In breeding herds, a proper gilt introduction strategy is key for PRRSV control. Unprotected (or already infectious) incoming gilts that show viremia at breeding or/and during gestation, could transmit the virus horizontally to other sows as well as vertically to their offspring. These types of transmission contribute to the destabilization of the herd’s health. The goal of PRRS virus acclimation programs is to expose gilts to the same strain of virus to which the herd is already immune, allow them to recover, and perform a smooth introduction into the breeding herd. In this article, we will review the different steps and timing of the acclimation programs that our 4 swine veterinary practitioners from Germany, North America, China, and Spain follow in their regions.
Vidal, the veterinarian from VallCompanys (Spain), has a very standardized protocol for the introduction of gilts into their farms. They enter groups of 90-100 kg animals from their off-site gilt developer units (GDUs) into their on-site acclimation facilities on a quarterly basis (every three months). On each of these four annual entries, the animals will go through an 8-week period of acclimation during which they ensure that all animals get exposed to a modified live vaccine (MLV), and potentially to the farm’s own live virus. This is difficult to ensure, as Vidal explained. The exposure will be followed then by a 4-week cool-down period. To achieve this complete PRRS virus exposure, the gilts get 2 doses of MLV vaccine, and a few days after the second dose, the group will be exposed to cull sows, feces from the farrowing rooms, as well as to infectious (targeted) piglets from the farm’s own nursery (i.e. site 2). Böhne, from Germany, agreed with this protocol with regards to exposing gilts to cull sows and to other viremic animals. She described this process very graphically as “heat the gilts up and then cool down”.
In North America, Pitkin explained that, to push gilt acclimation to be quarterly, a period of 30 days quarantine is needed to ensure the desired disease status at arrival to the main unit. She notes that 30 days is not necessary for PRRSV but is very important to serologically verify a Mycoplasma negative status following delivery to the quarantine (Picture 1). The timing of the complete protocol that she follows (quarantine and acclimation) is also between 10-12 weeks per batch of gilts. On the other hand, Wang considered that the protocols for gilt acclimation are much shorter in China and they will depend on the type of virus inoculation strategy that the farm follows. As we mentioned in our previous article, farms in China with off-site gilts replacement facilities tend to use Live Virus Innoculation (LVI) and the acclimation protocol is between 3 and 4 months. On the other hand, Wang explained that if the farm has an on-site gilts replacement facility the tendency is to use MLV and the acclimation could be as short as 1 or 2 months. This is likely the biggest difference between Wang’s experience in China and the rest of the practitioners from other parts in the world.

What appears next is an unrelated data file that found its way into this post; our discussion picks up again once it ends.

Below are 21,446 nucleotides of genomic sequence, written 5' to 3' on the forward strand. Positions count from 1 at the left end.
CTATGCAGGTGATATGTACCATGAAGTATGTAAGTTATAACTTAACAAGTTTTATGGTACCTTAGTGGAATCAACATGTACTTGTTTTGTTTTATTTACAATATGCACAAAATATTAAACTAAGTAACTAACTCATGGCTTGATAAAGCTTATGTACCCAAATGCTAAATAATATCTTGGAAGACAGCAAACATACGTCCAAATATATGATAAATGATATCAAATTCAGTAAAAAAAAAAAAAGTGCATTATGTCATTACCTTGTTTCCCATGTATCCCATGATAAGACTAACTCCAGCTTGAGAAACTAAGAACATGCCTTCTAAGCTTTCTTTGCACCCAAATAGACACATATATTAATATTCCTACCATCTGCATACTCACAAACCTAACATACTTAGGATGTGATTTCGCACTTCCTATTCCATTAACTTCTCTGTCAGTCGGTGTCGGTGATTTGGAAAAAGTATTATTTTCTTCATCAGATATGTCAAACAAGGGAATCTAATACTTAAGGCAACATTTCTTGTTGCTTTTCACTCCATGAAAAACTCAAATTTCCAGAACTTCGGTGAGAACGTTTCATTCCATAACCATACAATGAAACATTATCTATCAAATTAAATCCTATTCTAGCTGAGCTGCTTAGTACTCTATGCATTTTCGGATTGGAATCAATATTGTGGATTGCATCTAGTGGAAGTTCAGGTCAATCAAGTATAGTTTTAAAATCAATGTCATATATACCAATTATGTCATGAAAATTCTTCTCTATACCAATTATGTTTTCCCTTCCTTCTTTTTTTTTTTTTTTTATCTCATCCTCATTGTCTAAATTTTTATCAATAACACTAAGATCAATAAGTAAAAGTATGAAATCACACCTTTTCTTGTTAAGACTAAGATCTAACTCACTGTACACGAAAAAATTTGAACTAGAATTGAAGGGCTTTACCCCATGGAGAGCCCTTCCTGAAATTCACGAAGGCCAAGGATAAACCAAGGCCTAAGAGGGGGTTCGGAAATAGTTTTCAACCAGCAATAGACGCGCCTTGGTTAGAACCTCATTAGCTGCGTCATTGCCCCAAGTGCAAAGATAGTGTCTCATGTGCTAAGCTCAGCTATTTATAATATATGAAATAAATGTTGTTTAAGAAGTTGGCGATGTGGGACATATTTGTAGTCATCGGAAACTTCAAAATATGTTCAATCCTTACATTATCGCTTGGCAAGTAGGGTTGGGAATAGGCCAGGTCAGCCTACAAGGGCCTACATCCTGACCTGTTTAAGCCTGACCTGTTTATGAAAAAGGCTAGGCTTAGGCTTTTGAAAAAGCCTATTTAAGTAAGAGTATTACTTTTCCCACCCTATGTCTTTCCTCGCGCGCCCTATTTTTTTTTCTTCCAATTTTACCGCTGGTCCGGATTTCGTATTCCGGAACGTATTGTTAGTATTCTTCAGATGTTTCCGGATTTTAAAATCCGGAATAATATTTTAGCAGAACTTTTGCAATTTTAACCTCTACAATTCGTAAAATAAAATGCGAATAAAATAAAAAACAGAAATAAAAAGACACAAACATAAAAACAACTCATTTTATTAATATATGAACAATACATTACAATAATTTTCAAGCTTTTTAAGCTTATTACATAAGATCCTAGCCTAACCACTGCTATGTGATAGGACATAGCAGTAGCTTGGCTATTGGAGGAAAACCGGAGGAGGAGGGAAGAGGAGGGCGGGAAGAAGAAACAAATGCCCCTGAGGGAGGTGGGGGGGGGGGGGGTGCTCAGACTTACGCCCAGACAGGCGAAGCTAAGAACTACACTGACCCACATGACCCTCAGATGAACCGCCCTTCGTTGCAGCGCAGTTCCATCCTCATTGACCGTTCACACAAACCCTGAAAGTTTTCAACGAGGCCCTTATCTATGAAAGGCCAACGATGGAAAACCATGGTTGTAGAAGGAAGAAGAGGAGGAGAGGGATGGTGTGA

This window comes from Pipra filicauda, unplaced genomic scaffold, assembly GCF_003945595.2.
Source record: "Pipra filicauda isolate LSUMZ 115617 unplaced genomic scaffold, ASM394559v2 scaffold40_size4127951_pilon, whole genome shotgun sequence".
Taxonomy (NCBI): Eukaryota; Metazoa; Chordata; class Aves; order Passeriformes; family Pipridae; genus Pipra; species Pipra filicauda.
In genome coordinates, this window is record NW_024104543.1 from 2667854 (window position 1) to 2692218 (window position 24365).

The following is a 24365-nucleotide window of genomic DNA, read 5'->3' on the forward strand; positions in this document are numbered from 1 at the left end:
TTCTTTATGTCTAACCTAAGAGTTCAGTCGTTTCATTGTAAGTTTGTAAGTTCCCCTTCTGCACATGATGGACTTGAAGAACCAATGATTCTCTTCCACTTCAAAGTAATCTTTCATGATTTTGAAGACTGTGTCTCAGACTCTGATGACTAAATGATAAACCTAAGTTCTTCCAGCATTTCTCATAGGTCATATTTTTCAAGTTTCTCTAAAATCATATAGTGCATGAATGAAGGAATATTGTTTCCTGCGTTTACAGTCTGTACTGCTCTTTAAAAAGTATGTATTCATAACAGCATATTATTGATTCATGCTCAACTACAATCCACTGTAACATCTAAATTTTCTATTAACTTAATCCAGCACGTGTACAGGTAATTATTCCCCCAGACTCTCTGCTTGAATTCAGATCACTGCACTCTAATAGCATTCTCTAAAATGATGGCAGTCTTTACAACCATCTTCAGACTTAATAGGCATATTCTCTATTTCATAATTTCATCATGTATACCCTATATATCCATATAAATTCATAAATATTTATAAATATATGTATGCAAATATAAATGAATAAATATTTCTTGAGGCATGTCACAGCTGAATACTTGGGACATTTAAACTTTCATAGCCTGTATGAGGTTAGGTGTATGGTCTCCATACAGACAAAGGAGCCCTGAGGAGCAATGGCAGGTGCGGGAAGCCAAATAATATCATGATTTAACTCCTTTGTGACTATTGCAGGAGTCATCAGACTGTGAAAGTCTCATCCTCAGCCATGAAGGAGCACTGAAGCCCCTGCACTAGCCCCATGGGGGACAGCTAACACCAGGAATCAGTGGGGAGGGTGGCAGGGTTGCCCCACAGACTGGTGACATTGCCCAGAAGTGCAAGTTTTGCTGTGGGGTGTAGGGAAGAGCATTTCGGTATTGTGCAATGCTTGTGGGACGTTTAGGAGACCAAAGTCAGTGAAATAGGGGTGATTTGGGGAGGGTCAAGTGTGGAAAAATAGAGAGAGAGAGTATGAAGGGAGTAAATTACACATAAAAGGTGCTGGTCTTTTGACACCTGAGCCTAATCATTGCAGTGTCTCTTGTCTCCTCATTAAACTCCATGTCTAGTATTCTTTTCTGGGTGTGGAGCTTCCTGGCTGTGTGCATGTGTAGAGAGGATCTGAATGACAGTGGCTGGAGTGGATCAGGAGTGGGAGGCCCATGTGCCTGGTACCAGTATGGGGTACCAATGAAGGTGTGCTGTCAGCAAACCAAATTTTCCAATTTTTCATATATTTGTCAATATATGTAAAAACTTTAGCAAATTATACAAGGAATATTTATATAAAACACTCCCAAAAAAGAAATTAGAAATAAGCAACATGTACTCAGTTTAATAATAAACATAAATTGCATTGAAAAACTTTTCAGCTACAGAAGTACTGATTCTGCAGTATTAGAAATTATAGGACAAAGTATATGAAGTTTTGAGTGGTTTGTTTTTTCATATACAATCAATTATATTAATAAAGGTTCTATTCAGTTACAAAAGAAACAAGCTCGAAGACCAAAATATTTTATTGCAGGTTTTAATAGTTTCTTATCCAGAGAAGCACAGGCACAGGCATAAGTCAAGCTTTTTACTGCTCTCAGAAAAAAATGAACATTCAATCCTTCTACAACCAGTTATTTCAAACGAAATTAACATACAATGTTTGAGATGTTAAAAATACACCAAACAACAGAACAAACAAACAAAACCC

As a field veterinarian, I was also interested in knowing if our group of veterinarians encourage their clients to evaluate the immune status of the gilts after the acclimation period and prior moving them into the farm. All four agreed that this task is not completed routinely. Pitkin described the clinical signs that gilts can exhibit during the acclimation period when good exposure has occurred such as: decreased feed, coughing, and rough hair coat. In her experience, these signs are more obvious when LVI is used as the method for exposure. If these signs have not been observed, she encourages producers to complete ELISA testing on serum to confirm that exposure has taken place correctly.
Finally, we asked our group of veterinarians to describe the management scenarios for introducing the acclimated gilts into the main production systems. Wang described the use of parity 1 farms in China. In some production systems, the gilt acclimation period extends until the time of breeding of the second gestation. In parity 1 farms, the gilts are bred and gestated separately and not mixed with parity 2 and older sows until the second gestation. None of the other practitioners mentioned the use of this approach in their own regions. Vidal explained that, in their system, gilts get mixed with older sows at gestation. They expected some losses with this approach as there could be some ongoing acclimation during this first gestation period. However, they believe that this approach results in the production of a well adapted piglet during the growing phase. Böhne highlighted the fact that, since most of her farms are smaller when compared to the average sow farm in Europe, and they work with 3 to 5 week batch systems, they do not keep gilts separate and they must introduce them into each gestating batch. She also highlighted that these batch-farrowed farms had very good PRRS virus stability since they have considerably fewer piglet age groups in the farm at any given time.
In the next article our practitioners will describe how they measure PRRS virus stability in their farms.